The Loves of the Angels: A Poem

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A. and W. Galignani, 1823 - 148 páginas

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Página 107 - And his tail drew the third part of the stars of heaven, and did cast them to the earth : and the dragon stood before the woman which was ready to be delivered, for to devour her child as soon as it was born.
Página 7 - Nature's dawn Rejoicing, men and angels met On the high hill and sunny lawn,— Ere Sorrow came, or Sin had drawn 'Twixt man and Heaven her curtain yet! When earth lay nearer to the skies Than in these days of crime and woe...
Página 79 - Her precious pearl, in sorrow's cup, Unmelted at the bottom lay, To shine again, when, all drunk up, The bitterness should pass away.
Página 4 - I have endeavoured to do in the following stories,) the fall of the soul from its original purity — the loss of light and happiness which it suffers, in the pursuit of this world's perishable pleasures — and the punishments, both from conscience and divine justice, with which impurity, pride, and presumptuous inquiry into the awful secrets of God, are sure to be visited. The beautiful story of Cupid and Psyche owes its chief unarm to this sort of
Página 80 - I've fed the altar in my bower With droppings from the incense tree; I've sheltered it from wind and shower, But dim it burns the livelong hour, As if, like me, it had no power Of life or lustre, without thee ! " A boat at midnight sent alone To drift upon the moonless sea, A lute, whose leading chord is gone, A wounded bird, that hath but one Imperfect wing to soar upon, Are like what I am, without thee...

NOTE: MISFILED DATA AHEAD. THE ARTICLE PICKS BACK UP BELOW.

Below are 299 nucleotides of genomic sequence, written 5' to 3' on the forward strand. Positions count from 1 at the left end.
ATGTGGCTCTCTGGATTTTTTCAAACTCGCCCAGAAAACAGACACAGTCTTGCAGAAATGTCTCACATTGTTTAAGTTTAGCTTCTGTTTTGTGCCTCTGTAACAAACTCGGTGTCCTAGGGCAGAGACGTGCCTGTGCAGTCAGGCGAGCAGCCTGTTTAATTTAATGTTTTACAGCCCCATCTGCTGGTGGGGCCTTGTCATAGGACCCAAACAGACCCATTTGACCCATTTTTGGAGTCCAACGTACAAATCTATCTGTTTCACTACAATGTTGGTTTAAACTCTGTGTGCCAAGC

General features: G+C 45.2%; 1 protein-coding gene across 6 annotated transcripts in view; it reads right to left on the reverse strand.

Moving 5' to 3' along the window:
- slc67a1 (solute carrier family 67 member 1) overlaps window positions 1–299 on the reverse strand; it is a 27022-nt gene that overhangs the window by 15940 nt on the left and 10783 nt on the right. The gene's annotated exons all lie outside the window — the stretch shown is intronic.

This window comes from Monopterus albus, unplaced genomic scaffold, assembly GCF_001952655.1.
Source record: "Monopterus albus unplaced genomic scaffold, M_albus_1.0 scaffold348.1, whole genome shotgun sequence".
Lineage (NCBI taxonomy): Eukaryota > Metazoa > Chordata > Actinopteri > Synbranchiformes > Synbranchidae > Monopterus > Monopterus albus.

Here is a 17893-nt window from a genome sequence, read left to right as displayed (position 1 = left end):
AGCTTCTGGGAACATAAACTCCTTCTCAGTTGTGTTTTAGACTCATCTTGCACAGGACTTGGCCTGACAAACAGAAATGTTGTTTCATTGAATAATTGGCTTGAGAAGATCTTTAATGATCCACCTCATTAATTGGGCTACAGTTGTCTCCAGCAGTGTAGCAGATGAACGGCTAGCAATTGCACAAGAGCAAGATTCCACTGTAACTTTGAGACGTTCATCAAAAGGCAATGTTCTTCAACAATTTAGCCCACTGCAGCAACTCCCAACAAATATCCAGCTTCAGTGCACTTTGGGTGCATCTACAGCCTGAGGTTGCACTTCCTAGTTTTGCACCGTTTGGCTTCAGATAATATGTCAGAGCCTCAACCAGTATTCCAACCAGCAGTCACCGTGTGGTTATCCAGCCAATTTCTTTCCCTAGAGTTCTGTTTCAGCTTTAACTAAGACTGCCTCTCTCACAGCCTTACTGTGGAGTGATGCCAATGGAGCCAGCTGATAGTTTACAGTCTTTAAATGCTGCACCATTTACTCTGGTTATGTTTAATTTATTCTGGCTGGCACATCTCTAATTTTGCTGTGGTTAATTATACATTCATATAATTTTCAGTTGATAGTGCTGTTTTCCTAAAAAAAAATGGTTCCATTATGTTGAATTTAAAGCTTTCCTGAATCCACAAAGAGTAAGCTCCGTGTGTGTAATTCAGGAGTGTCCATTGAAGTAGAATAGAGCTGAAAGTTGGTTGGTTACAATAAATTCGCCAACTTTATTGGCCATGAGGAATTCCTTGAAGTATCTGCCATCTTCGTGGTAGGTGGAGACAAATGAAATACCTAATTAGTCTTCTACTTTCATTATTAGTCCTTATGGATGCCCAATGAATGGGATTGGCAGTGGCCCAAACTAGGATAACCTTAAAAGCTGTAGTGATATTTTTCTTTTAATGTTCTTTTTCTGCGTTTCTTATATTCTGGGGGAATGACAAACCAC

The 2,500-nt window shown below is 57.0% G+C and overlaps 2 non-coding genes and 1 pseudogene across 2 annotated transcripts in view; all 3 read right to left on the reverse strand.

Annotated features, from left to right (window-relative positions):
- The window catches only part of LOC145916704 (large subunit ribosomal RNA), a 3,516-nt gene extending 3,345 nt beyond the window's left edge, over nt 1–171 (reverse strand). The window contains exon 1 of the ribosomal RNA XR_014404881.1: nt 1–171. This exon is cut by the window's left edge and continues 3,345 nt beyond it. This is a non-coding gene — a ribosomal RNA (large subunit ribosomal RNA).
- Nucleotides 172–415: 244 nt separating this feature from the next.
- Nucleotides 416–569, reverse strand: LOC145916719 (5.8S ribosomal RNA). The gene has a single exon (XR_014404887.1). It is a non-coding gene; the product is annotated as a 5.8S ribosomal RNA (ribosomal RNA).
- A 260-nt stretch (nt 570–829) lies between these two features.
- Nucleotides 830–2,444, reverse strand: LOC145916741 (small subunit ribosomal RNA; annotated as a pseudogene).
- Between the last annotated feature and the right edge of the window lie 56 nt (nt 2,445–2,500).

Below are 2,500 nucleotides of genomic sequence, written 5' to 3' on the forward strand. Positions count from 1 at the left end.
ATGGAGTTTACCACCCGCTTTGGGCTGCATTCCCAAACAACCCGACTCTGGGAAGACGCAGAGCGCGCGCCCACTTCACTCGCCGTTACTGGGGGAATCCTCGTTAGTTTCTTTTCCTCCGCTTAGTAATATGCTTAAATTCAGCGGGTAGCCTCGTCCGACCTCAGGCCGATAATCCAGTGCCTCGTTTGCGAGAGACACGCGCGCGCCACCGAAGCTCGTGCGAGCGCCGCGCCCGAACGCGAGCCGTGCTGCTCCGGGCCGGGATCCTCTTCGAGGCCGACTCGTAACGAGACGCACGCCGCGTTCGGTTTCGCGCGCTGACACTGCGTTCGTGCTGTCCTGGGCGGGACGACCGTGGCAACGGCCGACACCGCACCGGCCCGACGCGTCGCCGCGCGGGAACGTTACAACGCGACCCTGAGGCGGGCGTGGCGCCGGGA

Página 3 - ... as an episode for a work, about which I have been, at intervals, employed during the last two years. Some months since, however, I found that my friend Lord Byron had, by an accidental coincidence, chosen the same subject for a Drama; and, as I could not but feel the disadvantage of coming after so formidable a rival, I thought it best to publish my humble sketch immediately, with such alterations and additions as I had time to make, and thus, by an earlier appearance in the literary horizon,...
Página 34 - tis slaked— Still urged me onward, with desire Insatiate, to explore, inquire— Whate'er the wondrous things might be, That waked each new idolatry— Their cause, aim, source from whence they sprung, Their inmost powers, as though for me Existence on that knowledge hung.
Página 97 - But should we, in our wanderings, Meet a young pair, whose beauty wants But the adornment of bright wings, To look like heaven's inhabitants — Who shine where'er they tread, and yet Are humble in their earthly lot, As is the wayside violet, That shines unseen, and were it not For its sweet breath would be forgot — Whose hearts, in every thought, are one, Whose voices utter the same wills — Answering, as Echo doth some tone Of fairy music 'mong the hills, So like itself, we seek hi vain Which...
Página 113 - The belief of an intercourse between angels and women — founded upon a false version of a text in Genesis — and of an abundant progeny of demons in consequence, is one of those monstrous notions of St. Justin and other Fathers, which show how little they had yet purged...

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